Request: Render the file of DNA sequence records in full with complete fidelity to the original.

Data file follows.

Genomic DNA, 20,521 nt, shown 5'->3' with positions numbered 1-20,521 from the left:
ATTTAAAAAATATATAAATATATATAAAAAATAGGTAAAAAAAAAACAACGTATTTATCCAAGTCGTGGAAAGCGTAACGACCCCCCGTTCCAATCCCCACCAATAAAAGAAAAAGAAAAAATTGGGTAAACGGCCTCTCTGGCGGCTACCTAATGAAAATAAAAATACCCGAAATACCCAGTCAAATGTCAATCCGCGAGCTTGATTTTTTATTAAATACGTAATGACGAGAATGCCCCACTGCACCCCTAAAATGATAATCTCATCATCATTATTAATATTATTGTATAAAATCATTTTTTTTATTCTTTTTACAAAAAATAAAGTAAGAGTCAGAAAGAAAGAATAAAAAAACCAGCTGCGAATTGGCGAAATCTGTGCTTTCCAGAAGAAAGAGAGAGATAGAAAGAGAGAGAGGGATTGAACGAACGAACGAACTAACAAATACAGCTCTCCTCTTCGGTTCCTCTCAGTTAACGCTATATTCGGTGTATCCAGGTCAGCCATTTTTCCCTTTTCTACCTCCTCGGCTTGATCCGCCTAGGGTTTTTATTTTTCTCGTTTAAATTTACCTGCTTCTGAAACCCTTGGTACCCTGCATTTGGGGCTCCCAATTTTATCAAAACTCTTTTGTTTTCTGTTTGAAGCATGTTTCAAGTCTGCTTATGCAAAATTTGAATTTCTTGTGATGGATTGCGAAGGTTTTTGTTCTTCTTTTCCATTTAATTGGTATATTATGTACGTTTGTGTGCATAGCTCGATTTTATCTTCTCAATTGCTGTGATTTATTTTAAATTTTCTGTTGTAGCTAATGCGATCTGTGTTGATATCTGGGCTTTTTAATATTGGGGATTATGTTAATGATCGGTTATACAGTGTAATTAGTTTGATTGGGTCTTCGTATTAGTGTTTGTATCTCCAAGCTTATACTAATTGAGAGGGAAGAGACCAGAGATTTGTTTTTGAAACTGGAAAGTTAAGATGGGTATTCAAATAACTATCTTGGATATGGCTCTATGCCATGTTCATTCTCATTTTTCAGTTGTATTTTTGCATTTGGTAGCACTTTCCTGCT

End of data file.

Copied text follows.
Genomic DNA, 20,521 nt, shown 5'->3' with positions numbered 1-20,521 from the left:
ATTTAAAAAATATATAAATATATATAAAAAATAGGTAAAAAAAAAACAACGTATTTATCCAAGTCGTGGAAAGCGTAACGACCCCCCGTTCCAATCCCCACCAATAAAAGAAAAAGAAAAAATTGGGTAAACGGCCTCTCTGGCGGCTACCTAATGAAAATAAAAATACCCGAAATACCCAGTCAAATGTCAATCCGCGAGCTTGATTTTTTATTAAATACGTAATGACGAGAATGCCCCACTGCACCCCTAAAATGATAATCTCATCATCATTATTAATATTATTGTATAAAATCATTTTTTTTATTCTTTTTACAAAAAATAAAGTAAGAGTCAGAAAGAAAGAATAAAAAAACCAGCTGCGAATTGGCGAAATCTGTGCTTTCCAGAAGAAAGAGAGAGATAGAAAGAGAGAGAGGGATTGAACGAACGAACGAACTAACAAATACAGCTCTCCTCTTCGGTTCCTCTCAGTTAACGCTATATTCGGTGTATCCAGGTCAGCCATTTTTCCCTTTTCTACCTCCTCGGCTTGATCCGCCTAGGGTTTTTATTTTTCTCGTTTAAATTTACCTGCTTCTGAAACCCTTGGTACCCTGCATTTGGGGCTCCCAATTTTATCAAAACTCTTTTGTTTTCTGTTTGAAGCATGTTTCAAGTCTGCTTATGCAAAATTTGAATTTCTTGTGATGGATTGCGAAGGTTTTTGTTCTTCTTTTCCATTTAATTGGTATATTATGTACGTTTGTGTGCATAGCTCGATTTTATCTTCTCAATTGCTGTGATTTATTTTAAATTTTCTGTTGTAGCTAATGCGATCTGTGTTGATATCTGGGCTTTTTAATATTGGGGATTATGTTAATGATCGGTTATACAGTGTAATTAGTTTGATTGGGTCTTCGTATTAGTGTTTGTATCTCCAAGCTTATACTAATTGAGAGGGAAGAGACCAGAGATTTGTTTTTGAAACTGGAAAGTTAAGATGGGTATTCAAATAACTATCTTGGATATGGCTCTATGCCATGTTCATTCTCATTTTTCAGTTGTATTTTTGCATTTGGTAGCACTTTCCTGCT